In the Chinese market, we are moving forward with the introduction of new products and upgrading our sales network. We are therefore looking for increases in market share and sales.
In the European market, including the United Kingdom, conditions are recovering, and we are expecting much stronger growth in the second half of the current fiscal year in wind instruments and other products.
Q6:Could we please have your comments on inventories at the end of the first half of the fiscal year?
A6: At the end of the previous fiscal year, we sold inventories, sacrificing profitability to some extent. As a result, at the end of the interim period of the current fiscal year, the composition of our inventories has improved.
In addition, over the past few years, we have been working to improve our information infrastructure, and we believe that, going forward, our supply chain will function effectively.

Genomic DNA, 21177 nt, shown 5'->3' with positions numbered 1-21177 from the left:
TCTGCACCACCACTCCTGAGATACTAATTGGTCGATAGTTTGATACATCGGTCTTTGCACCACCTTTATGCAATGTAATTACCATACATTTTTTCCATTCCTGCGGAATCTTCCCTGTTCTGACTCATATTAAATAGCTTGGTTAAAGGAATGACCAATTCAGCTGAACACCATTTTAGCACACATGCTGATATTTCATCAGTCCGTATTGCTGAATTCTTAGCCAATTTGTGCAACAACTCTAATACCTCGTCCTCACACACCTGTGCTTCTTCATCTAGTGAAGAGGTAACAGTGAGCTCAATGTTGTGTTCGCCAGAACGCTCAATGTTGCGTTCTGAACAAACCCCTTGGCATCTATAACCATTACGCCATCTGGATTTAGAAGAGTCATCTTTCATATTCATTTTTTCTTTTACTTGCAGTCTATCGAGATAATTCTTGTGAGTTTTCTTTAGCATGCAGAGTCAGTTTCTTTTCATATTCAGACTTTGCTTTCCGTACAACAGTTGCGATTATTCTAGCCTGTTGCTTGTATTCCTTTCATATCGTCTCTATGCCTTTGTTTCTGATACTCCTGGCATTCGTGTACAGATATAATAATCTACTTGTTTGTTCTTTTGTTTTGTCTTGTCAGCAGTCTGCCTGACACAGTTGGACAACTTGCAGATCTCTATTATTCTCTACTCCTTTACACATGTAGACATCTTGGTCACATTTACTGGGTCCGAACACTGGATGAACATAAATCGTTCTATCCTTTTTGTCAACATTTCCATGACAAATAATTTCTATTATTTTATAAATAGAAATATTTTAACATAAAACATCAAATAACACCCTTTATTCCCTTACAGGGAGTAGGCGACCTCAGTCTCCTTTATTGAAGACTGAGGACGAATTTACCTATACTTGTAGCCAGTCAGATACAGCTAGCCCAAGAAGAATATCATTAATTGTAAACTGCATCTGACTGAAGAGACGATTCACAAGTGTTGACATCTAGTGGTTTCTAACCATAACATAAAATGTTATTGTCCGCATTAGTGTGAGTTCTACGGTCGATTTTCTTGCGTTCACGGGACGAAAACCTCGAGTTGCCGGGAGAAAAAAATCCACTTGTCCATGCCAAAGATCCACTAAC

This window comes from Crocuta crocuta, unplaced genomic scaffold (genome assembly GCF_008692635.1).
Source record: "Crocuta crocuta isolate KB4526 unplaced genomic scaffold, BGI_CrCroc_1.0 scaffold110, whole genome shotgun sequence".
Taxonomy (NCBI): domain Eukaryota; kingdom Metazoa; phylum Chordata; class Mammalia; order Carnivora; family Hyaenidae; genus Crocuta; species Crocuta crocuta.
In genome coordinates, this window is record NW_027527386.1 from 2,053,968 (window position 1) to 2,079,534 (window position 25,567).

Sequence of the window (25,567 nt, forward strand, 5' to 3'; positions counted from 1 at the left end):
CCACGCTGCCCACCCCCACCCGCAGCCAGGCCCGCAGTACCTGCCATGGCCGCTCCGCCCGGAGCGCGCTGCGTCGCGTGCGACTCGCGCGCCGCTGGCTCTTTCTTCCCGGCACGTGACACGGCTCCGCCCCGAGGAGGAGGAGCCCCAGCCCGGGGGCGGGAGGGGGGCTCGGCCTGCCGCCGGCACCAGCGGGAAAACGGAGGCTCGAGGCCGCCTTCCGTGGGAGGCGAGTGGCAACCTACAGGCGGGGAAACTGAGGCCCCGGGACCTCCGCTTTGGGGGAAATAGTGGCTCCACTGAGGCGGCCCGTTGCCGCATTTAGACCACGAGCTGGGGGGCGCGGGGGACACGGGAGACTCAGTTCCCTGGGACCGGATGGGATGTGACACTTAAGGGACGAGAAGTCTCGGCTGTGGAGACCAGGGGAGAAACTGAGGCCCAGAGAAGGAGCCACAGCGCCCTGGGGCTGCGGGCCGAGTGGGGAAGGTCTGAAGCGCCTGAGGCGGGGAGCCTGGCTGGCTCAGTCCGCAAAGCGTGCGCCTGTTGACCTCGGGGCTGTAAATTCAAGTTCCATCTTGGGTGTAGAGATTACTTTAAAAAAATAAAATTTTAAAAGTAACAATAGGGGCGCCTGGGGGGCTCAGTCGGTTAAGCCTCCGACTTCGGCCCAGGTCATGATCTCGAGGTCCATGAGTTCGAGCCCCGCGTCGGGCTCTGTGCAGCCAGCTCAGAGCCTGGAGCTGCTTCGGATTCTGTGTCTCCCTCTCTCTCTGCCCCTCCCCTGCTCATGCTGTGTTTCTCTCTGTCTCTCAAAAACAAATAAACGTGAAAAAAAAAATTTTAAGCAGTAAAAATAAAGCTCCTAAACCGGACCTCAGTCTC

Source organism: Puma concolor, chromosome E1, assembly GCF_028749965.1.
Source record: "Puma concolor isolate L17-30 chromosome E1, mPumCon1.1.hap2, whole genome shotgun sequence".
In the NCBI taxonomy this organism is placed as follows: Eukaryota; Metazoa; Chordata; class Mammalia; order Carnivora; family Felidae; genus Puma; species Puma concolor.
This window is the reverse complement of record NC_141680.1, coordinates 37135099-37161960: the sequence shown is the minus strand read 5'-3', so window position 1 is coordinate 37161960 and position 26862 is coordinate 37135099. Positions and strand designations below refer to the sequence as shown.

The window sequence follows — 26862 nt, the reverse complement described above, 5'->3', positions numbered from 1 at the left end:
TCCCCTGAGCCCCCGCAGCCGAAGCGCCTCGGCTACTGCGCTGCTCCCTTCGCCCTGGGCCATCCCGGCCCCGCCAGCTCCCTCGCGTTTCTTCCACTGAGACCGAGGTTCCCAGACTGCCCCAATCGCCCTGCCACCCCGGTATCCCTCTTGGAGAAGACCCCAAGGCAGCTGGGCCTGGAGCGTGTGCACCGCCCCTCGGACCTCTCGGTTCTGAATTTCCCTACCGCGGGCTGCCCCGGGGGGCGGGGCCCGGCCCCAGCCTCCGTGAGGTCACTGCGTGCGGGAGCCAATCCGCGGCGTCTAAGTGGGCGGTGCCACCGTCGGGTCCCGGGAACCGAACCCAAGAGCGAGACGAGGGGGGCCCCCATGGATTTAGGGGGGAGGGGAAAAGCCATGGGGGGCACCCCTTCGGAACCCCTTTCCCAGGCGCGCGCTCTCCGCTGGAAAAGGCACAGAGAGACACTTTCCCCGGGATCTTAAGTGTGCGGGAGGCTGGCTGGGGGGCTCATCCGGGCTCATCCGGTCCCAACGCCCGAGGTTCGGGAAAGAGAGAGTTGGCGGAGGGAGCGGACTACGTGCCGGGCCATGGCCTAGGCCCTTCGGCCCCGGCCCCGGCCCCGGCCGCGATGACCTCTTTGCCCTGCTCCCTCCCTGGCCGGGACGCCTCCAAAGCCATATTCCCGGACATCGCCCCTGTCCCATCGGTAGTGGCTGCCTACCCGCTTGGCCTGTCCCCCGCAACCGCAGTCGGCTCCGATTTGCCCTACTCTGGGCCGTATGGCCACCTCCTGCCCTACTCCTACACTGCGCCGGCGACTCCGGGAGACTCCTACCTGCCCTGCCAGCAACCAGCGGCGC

Q7:In the musical instruments segment, we had a good overall impression at the time of the announcement of your results for the first quarter, because of the decline in inventories and other factors. However, in looking at the most recent results, we have the feeling that sales and other figures have lost some of their momentum. Could you tell us about your plans and commitment for dealing with this situation in the second half of the current fiscal year and going further forward?
A7: Our feeling is that conditions in the musical instruments segment now are not very different from those in the first quarter. However, we are concerned about piano sales in the U.S. market because of the slowdown in the housing-related market. In other geographical areas, we are looking for continued improvement in the latter half, with sales of wind instruments, PA equipment, and other items showing strong performances.